So as the price of crude oil – and just about every other operating expense as well – has risen over the past few years, Barrick’s margin on this gold it has yet to mine has been squeezed. Recently though, Barrick has attempted to mitigate this error by entering into more ‘hedging’ contracts, for example, to purchase fuel, but it is impossible to hedge all of your expenses fifteen years into the future. For example, what employee will agree today to his salary fifteen years in the future? In reality, most operating expenses can only be hedged a year or so into the future.
So the question one needs to ask is what will Barrick’s cost of production be when it mines the gold it has sold forward? We of course don’t know for certain the outcome of the dollar and therefore the true cost of the dollar-denominated expenses Barrick will incur to mine gold in the future. Nevertheless, it is reasonable to conclude that given the ongoing inflation that is continuously eroding the purchasing power of the dollar, the trend is not good.
In 2002 Barrick’s cash costs were $177 per ounce of production. In 2005 its cash costs had zoomed to $227, a 28% increase in three years. At this rate of increase, by mid-2007 Barrick’s cash costs will exceed the gold price it is committed to deliver under its hedge book. And remember, cash costs exclude depreciation and other non-cash expenses.
Consequently, despite all the rhetoric that its hedge book reduces the price risk to which it is exposed, the reality is that Barrick got it completely wrong. By hedging the revenue and leaving unhedged the costs of mining 13.2 million ounces of gold, Barrick has increased risk by reducing the cash-flow that its shareholders could otherwise have reasonably expected to receive had it not entered into these hedge contracts. What’s worse, though we of course do not know what the future will hold, given the growing inflationary pressures in the dollar, it seems increasingly likely that the 13.2 million ounces of gold Barrick has committed to deliver will be mined at a loss, to the detriment of its shareholders.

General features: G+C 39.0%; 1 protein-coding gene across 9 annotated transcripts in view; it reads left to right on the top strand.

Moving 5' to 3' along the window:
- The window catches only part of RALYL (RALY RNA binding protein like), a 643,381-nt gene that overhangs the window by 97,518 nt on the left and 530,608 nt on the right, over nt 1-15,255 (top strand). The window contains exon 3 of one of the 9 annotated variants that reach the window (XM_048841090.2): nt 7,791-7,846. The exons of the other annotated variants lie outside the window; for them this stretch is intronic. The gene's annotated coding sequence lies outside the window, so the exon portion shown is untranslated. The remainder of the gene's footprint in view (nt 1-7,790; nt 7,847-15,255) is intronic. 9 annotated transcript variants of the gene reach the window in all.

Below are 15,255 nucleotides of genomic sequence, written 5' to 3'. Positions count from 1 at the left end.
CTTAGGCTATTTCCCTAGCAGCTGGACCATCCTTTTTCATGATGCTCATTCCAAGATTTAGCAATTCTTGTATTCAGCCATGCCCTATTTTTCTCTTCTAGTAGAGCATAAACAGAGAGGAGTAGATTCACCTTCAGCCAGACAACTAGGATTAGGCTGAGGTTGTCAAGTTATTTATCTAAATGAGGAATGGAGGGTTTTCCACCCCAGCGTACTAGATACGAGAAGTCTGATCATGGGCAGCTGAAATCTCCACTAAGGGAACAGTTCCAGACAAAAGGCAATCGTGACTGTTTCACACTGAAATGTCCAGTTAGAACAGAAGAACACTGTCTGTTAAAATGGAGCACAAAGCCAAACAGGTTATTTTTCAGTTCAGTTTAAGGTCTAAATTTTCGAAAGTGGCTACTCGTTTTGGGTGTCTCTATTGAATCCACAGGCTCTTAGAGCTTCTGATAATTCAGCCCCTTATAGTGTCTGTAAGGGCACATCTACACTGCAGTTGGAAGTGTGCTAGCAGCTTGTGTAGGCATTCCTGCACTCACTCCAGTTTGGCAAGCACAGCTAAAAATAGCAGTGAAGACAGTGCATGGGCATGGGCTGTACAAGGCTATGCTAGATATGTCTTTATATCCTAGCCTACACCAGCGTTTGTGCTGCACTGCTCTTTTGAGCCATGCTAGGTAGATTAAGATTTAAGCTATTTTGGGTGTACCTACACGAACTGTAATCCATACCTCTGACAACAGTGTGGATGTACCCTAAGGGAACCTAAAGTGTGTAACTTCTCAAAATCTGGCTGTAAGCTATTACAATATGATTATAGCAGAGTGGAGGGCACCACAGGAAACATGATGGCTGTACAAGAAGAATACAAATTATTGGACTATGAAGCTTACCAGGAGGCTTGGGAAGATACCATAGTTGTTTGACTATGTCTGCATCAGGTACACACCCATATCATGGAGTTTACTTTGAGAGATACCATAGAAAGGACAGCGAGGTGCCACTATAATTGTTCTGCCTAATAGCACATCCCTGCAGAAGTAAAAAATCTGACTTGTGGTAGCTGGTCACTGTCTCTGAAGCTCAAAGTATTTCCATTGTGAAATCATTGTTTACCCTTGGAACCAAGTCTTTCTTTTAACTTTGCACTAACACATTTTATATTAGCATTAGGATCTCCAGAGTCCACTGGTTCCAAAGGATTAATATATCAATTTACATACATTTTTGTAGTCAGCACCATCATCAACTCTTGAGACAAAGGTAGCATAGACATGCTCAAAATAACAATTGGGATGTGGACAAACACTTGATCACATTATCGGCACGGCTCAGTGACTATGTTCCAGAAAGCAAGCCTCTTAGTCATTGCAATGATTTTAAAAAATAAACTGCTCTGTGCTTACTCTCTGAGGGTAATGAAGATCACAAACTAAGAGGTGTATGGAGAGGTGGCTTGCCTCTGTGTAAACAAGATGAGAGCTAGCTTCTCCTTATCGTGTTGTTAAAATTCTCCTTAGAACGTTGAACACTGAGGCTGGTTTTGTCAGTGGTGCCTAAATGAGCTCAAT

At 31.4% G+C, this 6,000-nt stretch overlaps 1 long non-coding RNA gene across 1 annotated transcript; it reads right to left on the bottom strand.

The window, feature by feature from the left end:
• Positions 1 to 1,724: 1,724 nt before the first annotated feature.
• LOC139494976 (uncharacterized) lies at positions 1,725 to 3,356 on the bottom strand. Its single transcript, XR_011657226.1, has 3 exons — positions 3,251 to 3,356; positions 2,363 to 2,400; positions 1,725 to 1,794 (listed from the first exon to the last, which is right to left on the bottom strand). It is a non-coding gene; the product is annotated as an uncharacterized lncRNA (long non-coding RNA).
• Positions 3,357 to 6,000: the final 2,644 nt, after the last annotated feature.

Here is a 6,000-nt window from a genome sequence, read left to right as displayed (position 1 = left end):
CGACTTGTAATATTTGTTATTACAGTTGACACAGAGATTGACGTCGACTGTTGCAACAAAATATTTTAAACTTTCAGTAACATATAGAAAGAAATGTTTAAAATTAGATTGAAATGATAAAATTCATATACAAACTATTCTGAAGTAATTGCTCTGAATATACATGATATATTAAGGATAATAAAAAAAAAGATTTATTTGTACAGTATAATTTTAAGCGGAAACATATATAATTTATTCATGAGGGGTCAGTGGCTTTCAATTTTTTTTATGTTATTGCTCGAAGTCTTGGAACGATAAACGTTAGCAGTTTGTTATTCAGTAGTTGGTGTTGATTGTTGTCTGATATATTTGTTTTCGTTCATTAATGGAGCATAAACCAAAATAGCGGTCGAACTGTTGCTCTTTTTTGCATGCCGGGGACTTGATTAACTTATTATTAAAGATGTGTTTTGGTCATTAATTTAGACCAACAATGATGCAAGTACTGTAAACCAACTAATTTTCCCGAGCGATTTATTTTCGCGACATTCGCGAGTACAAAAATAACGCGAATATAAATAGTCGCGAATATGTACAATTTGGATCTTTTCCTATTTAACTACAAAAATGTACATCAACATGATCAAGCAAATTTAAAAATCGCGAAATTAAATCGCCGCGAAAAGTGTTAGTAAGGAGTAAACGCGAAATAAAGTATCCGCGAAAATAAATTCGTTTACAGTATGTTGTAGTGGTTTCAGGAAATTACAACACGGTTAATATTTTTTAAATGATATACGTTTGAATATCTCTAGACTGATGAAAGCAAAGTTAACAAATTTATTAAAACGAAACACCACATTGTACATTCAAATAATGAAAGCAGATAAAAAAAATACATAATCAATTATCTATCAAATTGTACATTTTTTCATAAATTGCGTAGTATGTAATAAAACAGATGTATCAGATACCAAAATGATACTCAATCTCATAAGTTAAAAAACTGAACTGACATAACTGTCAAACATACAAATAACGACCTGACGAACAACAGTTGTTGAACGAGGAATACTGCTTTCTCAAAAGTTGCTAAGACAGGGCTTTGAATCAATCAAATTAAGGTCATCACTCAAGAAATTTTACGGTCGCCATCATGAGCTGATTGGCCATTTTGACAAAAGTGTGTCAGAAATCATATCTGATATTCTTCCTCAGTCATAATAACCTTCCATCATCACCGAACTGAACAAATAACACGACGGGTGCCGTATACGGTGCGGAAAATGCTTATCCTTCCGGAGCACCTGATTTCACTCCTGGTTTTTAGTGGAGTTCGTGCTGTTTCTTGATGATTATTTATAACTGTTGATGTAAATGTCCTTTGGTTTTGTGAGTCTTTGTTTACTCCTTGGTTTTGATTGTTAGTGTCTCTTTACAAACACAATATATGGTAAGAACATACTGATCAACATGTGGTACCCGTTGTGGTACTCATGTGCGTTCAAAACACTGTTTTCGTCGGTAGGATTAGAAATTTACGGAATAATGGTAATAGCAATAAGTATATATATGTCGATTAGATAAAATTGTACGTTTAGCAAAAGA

So let me return to the question I briefly answered earlier about how Barrick’s hedge book did in the past quarter. I said it did not do well, but that was an understatement. Just look at how badly it did.
As of December 31st, the marked-to-market value on the gold (and silver too) in its hedge book was negative $2.8 billion, compared to negative $2.4 billion as of September 30th. Thus, the value of its metals hedge book worsened by $400 million in the quarter, a staggering number that is more than twice as large as Barrick’s reported net income.
How is it possible for generally accepted accounting principles to let Barrick report an operating profit that is not adjusted for the worsening position of its hedge book? But if you think that question to be amazing, consider the following comment in a recent research report by J.P. Morgan Securities Inc. regarding Barrick’s acquisition of Placer.
“One intriguing snippet of the deal is that accounting regulations allow Barrick to revalue (for accounting purposes) the acquired Placer hedge book. Consequently, Barrick will be able to report Placer hedge sales at $567/oz rather than their current value of around $350/oz. This is accounting rather than value creation, since the benefit will be reversed in the financing section of the ABX cashflow statement.”
It’s been said that some company’s use accounting rules much like a drunk uses a lamppost – more for support instead of illumination. The above accounting gimmickry is a good example. What if Barrick in 1970 when gold was $35 an ounce committed in a hedge to deliver gold at $43 per ounce ten years forward? It would have been delivering gold at only a fraction of its operating cost when it otherwise would have been receiving $600 per ounce or perhaps even more.
I have been recommending for years to completely avoid those gold mining companies that hedge their production. As the gold price rises, the reasons to avoid companies that hedge become even more compelling.
Barrick is a case in point. As the gold price rises, its hedge book worsens by more than Barrick earns in net income. Barrick’s future cash flow has been imperiled, and a rapidly rising gold price may mean a train-wreck for Barrick.